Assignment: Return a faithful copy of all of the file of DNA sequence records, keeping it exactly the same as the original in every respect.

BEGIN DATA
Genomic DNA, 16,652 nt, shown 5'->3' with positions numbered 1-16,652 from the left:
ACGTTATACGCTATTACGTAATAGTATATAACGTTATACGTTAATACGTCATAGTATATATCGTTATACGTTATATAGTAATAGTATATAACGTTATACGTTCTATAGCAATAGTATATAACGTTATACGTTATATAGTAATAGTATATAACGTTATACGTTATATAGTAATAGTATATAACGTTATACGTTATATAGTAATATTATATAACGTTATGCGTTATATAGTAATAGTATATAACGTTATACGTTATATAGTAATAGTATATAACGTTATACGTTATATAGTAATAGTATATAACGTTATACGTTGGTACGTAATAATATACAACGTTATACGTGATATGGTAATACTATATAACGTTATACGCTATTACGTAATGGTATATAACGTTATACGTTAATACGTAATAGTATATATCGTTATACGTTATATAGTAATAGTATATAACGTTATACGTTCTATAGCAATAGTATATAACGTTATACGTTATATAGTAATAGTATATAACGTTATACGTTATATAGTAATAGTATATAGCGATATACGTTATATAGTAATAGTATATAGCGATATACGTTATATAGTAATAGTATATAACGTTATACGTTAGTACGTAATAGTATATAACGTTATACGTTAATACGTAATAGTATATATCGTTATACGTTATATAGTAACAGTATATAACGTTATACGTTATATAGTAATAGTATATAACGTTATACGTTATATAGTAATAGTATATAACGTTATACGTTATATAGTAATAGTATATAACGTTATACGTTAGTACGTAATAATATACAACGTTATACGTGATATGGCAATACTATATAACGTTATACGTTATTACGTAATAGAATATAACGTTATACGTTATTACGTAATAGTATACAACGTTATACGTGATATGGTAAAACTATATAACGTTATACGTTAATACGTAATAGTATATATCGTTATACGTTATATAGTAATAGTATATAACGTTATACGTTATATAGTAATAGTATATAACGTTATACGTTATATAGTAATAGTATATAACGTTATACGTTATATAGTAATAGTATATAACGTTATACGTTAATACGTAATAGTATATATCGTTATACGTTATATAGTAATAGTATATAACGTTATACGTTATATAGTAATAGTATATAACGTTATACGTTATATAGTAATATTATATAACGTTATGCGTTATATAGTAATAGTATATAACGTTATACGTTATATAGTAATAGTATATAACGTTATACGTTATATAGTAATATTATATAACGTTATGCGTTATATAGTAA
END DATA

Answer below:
Genomic DNA, 16,652 nt, shown 5'->3' with positions numbered 1-16,652 from the left:
ACGTTATACGCTATTACGTAATAGTATATAACGTTATACGTTAATACGTCATAGTATATATCGTTATACGTTATATAGTAATAGTATATAACGTTATACGTTCTATAGCAATAGTATATAACGTTATACGTTATATAGTAATAGTATATAACGTTATACGTTATATAGTAATAGTATATAACGTTATACGTTATATAGTAATATTATATAACGTTATGCGTTATATAGTAATAGTATATAACGTTATACGTTATATAGTAATAGTATATAACGTTATACGTTATATAGTAATAGTATATAACGTTATACGTTGGTACGTAATAATATACAACGTTATACGTGATATGGTAATACTATATAACGTTATACGCTATTACGTAATGGTATATAACGTTATACGTTAATACGTAATAGTATATATCGTTATACGTTATATAGTAATAGTATATAACGTTATACGTTCTATAGCAATAGTATATAACGTTATACGTTATATAGTAATAGTATATAACGTTATACGTTATATAGTAATAGTATATAGCGATATACGTTATATAGTAATAGTATATAGCGATATACGTTATATAGTAATAGTATATAACGTTATACGTTAGTACGTAATAGTATATAACGTTATACGTTAATACGTAATAGTATATATCGTTATACGTTATATAGTAACAGTATATAACGTTATACGTTATATAGTAATAGTATATAACGTTATACGTTATATAGTAATAGTATATAACGTTATACGTTATATAGTAATAGTATATAACGTTATACGTTAGTACGTAATAATATACAACGTTATACGTGATATGGCAATACTATATAACGTTATACGTTATTACGTAATAGAATATAACGTTATACGTTATTACGTAATAGTATACAACGTTATACGTGATATGGTAAAACTATATAACGTTATACGTTAATACGTAATAGTATATATCGTTATACGTTATATAGTAATAGTATATAACGTTATACGTTATATAGTAATAGTATATAACGTTATACGTTATATAGTAATAGTATATAACGTTATACGTTATATAGTAATAGTATATAACGTTATACGTTAATACGTAATAGTATATATCGTTATACGTTATATAGTAATAGTATATAACGTTATACGTTATATAGTAATAGTATATAACGTTATACGTTATATAGTAATATTATATAACGTTATGCGTTATATAGTAATAGTATATAACGTTATACGTTATATAGTAATAGTATATAACGTTATACGTTATATAGTAATATTATATAACGTTATGCGTTATATAGTAA